Editor, White Cover Magazine
Right away, I felt bad for John Tortorella. I felt bad for him with the season winding down, and especially when it finished – when I, and everyone else in Vancouver, watched the fiery head coach turn every bit contemplative in his assessment of the Canucks and their core. Included in that core is the culture around this team – even the fans and the expectation they’ve laid on this team, which has been as parasitic as it has been positive, like we’re all a bunch of Turtles telling the world how great Vinny Chase is, inflating his ego so he won’t see the fall coming. (Yes, I’m still making Entourage references.)
This firing seems like a necessary disaster to avoid a catastrophe. Castrate the coach who just sunk your ship, who imposed a system on a set of players who either couldn’t play under it or refused to succeed with it. There are a lot of pieces moving in this Canucks clusterfu*k, and it’s become more difficult – with every body tossed overboard – to accurately aim our arrows.
Who deserves the blame? Well, who cares?
Truth is, the Vancouver Canucks did John Tortorella a favour yesterday, and good on them.
It was a slice of euthanasia for a sensitive, emotional coach – a guy who admitted to that he “crawled into a hole a little bit” last summer when he was handed his papers in New York, a man who repeatedly told us what a “privilege” it was to coach in Canada, one the last guys in an increasingly stats-driven, apathetic NHL who you could never say lacked the passion you need to see from your admiral.
And really, that’s what held Vancouver back from that Cup in 2011, and any Cup in the years around it. They were lethargic at the worst moments, passengers at best. Their fate was never in their own hands because they refused to take it by the horns. The Canucks didn’t control their own destiny – Boston did, Chicago did, L.A. did, and San Jose did. Alain Vigneault was a mastermind and the Sedin twins were cerebral, like chess players on skates. But it didn’t matter when it mattered most. Tortorella, in the right situation, would have been the perfect diagnosis. But he inherited an infected body and he wilted away without white blood cells.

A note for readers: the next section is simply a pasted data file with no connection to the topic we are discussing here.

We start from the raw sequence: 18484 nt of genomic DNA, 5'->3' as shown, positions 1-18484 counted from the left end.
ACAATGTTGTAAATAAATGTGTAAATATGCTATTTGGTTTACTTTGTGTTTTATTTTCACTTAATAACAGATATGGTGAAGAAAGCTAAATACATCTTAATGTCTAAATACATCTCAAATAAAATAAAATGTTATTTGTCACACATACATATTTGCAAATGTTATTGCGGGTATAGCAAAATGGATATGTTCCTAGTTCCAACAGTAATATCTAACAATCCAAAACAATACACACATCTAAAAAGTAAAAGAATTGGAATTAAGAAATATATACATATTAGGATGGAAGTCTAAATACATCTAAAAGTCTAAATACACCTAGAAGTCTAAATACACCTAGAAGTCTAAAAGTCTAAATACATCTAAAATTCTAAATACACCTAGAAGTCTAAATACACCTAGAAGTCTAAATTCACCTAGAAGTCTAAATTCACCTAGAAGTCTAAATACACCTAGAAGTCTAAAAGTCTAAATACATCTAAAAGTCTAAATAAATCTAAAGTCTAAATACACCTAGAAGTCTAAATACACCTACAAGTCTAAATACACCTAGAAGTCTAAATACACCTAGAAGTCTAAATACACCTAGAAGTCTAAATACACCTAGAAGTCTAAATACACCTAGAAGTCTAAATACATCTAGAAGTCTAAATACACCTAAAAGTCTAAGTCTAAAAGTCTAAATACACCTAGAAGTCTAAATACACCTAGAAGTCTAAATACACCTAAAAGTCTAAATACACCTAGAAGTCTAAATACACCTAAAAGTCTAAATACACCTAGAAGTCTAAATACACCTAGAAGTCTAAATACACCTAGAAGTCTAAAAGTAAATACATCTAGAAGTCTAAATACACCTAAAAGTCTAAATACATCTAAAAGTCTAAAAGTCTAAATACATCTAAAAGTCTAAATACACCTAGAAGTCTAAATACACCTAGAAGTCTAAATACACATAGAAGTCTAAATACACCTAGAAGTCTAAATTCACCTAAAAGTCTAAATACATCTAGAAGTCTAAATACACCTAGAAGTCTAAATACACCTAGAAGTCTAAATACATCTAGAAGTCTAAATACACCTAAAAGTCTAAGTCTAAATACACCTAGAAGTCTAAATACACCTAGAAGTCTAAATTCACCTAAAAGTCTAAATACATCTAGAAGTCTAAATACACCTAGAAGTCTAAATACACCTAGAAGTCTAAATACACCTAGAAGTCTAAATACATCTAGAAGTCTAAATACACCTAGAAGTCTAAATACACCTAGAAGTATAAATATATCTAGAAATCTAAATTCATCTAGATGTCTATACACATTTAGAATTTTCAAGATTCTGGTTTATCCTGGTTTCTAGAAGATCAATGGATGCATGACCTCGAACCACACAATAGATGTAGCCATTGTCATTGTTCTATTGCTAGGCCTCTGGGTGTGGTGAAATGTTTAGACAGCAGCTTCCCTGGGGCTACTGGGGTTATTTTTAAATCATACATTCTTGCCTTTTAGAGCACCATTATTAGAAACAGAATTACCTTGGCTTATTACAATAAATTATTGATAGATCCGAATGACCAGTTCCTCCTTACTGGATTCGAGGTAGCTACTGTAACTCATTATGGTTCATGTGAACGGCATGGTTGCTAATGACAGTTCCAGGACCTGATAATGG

Now, he’s free.
And he’s a lot richer. We don’t know whether he’ll collect the full total remaining on his contract – $8 million, which was to be paid out over four years – or whether there’s some sort of buyout clause in his scroll, but we know he’ll be okay.
Whether it’s $8 million or less, it should help to beautify that hole he’s about to crawl into.
And the Canucks cut him loose while his dignity was still (partially) intact. It’d be easy for Tortorella to explain this season to future employers, if he wants back in. There are a host of teams who’ll need him and what he brings, like the Nashville Predators or the Florida Panthers, although it’s hard to see him and Roberto Luongo working together again.
The guy’s only 55, which means he’s got a longtime left in this business, if he wants to. And, if anything, this past year in Vancouver – where he appeared most every night calm and friendly and easy to speak with – has rehabilitated his image, which was left in tatters on Broadway. When he came to Vancouver, you couldn’t turn on a TV without seeing his fights with Larry Brooks, which became an annual Madison Square Garden event. Now? Well, he’ll be the guy who admitted he cries whenever he hears Sarah McLachlan sing “In the Arms of an Angle”.
Or he could go into broadcasting, like he did when Tampa snipped him in 2008. They tease him all the time on TSN about how he hates The Quiz and how he ripped on James Duthie more than he analyzed players, but Tortorella’s nothing if not entertaining.
And as for the Canucks?
Well, they turned the page on the worst year in franchise history – all things considered – and they distanced themselves from the supposed reasons why. Each party walks away from this like Vinny Chase walked away from Medellin (I have to find better TV shows).
There’s a lot of work to do, but at least they’re free to do it now.